Starting from next month, the guidelines over free school meals will change.
But the Tories are facing a backlash from parents as the changes mean around 1 million children will lose their free school dinner.
The Government have hit back at Labour's accusations that the changes, from April 1, will 'pull the rug' from under poor children, branding it mere 'scaremongering.
Currently all families on Universal Credit can claim free school meals - a transitional measure to help people move to the six-in-one benefit, reports our sister paper The Mirror.
But as of next month, children in Year 3 and above on Universal Credit in England will not normally be eligible if their parents earn more than £7,400.
The Children's Society has said the "huge step backwards" means "one million children in poverty who could benefit now won’t".
And the GMB union says the 'cruel school dinner cap' will leave thousands of families with the choice of cutting their hours or their children's meals.
That is because the £7,400 threshold is a 'cliff edge' - Earn £7,399 and your child gets free meals all year. Earn £7,401 and they get nothing.
But Education Secretary Damian Hinds said the government never intended to give every child on Universal Credit a free hot meal, and doing so would cost more than £3 billion a year extra by 2022, he said.
The Government stresses that by 2022, it expects 50,000 more children to have free school meals than under the previous benefits system.
So will it affect your children?
Here's the policy explained courtesy of Mirror Online .
What has changed?
Currently all families on Universal Credit can claim free school meals.
This offer was designed as a transitional measure, to help people as they move to the six-in-one benefit.
It's more generous than for the rest of the population, who get guaranteed free meals only in infant school - Year 1 and Year 2.
But now, under a new law, children in Year 3 and above on Universal Credit in England will NOT normally be eligible if their parents earn more than £7,400 in a year.
When does it take effect?
The change takes effect on April 1, 2018.
It was passed in a House of Commons vote this week, by Tory and DUP MPs, which is why everyone is talking about it.
Will my child lose their free school lunch?
The short answer is no!
If you're already on Universal Credit, your child's free lunches won't disappear on April 1, no matter what you earn.
But the long answer is more complicated...Here's a breakdown.
If you are ALREADY on Universal Credit
If you are already on Universal Credit, your child is entitled to free school meals no matter what - for now.
That will not change after the policy comes into effect on April 1, even if your earnings tip over the £7,400 threshold.
Instead your child will be will be protected until March 31 2022 or "the end of their phase of education", whichever is later.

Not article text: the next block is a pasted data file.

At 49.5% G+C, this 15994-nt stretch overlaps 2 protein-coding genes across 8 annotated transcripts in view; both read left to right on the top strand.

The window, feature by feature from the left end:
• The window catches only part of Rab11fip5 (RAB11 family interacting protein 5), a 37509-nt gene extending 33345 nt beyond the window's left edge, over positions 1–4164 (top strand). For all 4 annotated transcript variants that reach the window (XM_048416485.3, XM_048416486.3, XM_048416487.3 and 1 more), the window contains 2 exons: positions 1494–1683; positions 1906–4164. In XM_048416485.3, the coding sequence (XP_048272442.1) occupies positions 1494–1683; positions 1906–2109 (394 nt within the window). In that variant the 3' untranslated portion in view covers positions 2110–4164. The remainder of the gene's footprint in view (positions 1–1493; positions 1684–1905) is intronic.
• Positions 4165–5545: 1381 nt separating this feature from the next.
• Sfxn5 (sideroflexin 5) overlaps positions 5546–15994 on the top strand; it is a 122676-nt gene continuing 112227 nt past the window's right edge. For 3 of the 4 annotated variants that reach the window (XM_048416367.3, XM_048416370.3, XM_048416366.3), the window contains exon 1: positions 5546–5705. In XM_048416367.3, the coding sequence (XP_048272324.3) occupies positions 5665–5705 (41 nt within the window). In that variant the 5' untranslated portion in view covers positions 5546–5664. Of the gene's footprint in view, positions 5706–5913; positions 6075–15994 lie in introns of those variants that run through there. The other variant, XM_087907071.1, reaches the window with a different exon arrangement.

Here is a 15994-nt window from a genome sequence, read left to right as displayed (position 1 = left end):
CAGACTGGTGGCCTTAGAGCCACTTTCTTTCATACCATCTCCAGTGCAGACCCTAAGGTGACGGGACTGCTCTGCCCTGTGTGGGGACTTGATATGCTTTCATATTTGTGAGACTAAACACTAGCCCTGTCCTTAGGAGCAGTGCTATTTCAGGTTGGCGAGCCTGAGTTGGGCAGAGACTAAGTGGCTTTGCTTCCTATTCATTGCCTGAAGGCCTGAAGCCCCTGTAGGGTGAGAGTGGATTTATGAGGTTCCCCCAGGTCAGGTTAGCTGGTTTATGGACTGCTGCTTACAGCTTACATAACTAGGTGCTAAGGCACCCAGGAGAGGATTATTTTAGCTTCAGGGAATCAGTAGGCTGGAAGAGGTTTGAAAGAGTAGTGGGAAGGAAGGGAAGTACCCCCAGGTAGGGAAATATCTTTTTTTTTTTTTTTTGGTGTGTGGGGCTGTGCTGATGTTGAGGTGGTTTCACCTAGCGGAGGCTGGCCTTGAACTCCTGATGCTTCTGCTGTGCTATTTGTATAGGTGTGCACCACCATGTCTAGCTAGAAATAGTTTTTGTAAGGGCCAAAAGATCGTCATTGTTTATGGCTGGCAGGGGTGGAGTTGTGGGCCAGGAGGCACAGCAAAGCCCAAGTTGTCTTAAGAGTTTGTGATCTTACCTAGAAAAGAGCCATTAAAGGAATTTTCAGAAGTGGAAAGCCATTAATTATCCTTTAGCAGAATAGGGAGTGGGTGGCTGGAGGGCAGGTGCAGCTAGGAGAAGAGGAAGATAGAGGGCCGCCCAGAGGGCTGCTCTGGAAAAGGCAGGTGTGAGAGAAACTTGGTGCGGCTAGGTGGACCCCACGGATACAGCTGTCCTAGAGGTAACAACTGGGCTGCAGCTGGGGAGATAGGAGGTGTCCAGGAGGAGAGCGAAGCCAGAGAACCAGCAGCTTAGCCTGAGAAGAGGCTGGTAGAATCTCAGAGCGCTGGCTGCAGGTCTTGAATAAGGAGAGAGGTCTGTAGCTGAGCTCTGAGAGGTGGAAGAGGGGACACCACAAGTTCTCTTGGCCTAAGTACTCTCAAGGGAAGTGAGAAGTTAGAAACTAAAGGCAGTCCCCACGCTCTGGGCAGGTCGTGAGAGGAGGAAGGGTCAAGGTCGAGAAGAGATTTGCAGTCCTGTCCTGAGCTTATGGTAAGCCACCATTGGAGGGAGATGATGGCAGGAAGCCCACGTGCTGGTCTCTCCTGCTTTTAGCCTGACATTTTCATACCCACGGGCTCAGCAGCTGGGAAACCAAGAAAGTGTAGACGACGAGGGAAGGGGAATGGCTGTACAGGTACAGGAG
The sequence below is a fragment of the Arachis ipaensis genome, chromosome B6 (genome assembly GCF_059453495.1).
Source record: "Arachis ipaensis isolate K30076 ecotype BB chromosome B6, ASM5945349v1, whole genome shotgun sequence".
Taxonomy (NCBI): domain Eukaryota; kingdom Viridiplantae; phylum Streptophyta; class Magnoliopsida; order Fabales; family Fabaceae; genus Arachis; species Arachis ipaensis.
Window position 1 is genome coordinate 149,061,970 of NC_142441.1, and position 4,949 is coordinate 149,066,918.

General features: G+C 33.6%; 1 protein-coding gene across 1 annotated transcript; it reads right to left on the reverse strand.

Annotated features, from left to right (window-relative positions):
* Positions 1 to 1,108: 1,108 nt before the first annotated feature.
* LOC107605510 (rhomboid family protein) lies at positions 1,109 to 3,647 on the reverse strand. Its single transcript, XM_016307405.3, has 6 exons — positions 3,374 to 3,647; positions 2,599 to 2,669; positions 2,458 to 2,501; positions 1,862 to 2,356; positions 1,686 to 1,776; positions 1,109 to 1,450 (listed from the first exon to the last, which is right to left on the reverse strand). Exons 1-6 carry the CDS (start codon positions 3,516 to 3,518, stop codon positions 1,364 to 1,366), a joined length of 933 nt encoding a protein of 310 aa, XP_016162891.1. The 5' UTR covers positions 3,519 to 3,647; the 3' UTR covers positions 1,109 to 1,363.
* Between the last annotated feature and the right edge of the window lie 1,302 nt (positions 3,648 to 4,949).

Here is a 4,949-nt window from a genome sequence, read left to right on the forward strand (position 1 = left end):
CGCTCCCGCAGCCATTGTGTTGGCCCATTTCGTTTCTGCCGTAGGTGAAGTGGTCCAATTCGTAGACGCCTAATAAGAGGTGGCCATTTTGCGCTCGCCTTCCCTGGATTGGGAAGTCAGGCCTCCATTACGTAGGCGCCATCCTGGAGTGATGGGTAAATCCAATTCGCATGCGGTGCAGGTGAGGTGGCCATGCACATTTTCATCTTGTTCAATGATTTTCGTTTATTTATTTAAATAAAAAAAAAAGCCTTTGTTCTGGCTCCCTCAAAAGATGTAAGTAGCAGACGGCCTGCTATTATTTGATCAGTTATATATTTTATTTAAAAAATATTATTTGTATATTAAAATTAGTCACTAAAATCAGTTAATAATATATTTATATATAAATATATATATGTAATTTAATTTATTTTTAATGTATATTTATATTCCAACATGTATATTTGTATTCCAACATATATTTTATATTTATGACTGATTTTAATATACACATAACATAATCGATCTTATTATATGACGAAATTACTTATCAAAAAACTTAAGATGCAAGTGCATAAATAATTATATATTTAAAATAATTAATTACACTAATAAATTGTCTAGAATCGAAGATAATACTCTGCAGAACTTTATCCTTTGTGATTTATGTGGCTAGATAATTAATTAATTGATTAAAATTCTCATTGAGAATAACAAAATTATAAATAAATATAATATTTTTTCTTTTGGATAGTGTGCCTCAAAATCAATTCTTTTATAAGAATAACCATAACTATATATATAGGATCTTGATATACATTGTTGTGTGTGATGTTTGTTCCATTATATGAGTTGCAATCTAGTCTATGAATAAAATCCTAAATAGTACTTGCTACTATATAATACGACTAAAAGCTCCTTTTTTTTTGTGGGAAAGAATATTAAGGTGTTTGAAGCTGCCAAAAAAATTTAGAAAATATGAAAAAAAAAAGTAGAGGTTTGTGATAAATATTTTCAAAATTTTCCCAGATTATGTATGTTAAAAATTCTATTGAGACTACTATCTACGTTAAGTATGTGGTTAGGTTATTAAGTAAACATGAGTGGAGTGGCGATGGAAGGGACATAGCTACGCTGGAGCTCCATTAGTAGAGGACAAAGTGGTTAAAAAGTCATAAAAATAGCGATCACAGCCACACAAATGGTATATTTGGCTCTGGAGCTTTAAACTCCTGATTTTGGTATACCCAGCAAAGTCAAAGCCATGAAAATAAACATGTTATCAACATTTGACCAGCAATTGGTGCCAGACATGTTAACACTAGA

So if they're in primary school they're covered to the end of Year 6, and if they're in secondary school they're covered to the end of Year 11.
This is for children already in school. If you have a baby now, they won't be guaranteed a free school meal because they won't have signed up by 2022.
If you're moving to Universal Credit in FUTURE
If you aren't on Universal Credit yet, but are moving to it in the future, you are affected.
If you earn more than £7,400 a year: Your child will NOT be eligible for free school meals.
If you earn less than £7,400 a year: Your child WILL be eligible for free school meals.
If you're under the £7,400 threshold now, but then tip over it later by getting a better-paid job, your child will remain eligible until March 31, 2022 or the end of their "phase of education", whichever is later.
Why is March 31, 2022 so important?
March 31, 2022 is when a lot of exemptions end because it's when Universal Credit will finish being rolled out across the country.
If you move OFF Universal Credit entirely
When writing this guide, the Mirror couldn't find any firm details about what happens if you stop claiming Universal Credit entirely.
However, the protections above apply explicitly to people who are hit by the new law - in other words, people on Universal Credit but whose earnings are above £7,400.
The law is all about people on Universal Credit. If you leave a benefit, you tend to leave entitlement to things associated with that benefit.
How will your earnings be calculated?
The £7,400 refers specifically to net earned income - so the amount you take from jobs, investments etc (NOT benefits) in a year.
The government says a family earning £7,400 but still on Universal Credit could be taking home a total of £18,000 to £24,000.
There will be monthly checks on people's incomes, verified from "the most recent Universal Credit assessment period."
If this can't be done, it will be based on data from the previous two or three assessment periods.
Guidance will be given to schools and councils on how to conduct eligibility checks.
The income threshold within one assessment period (a month) is £616.67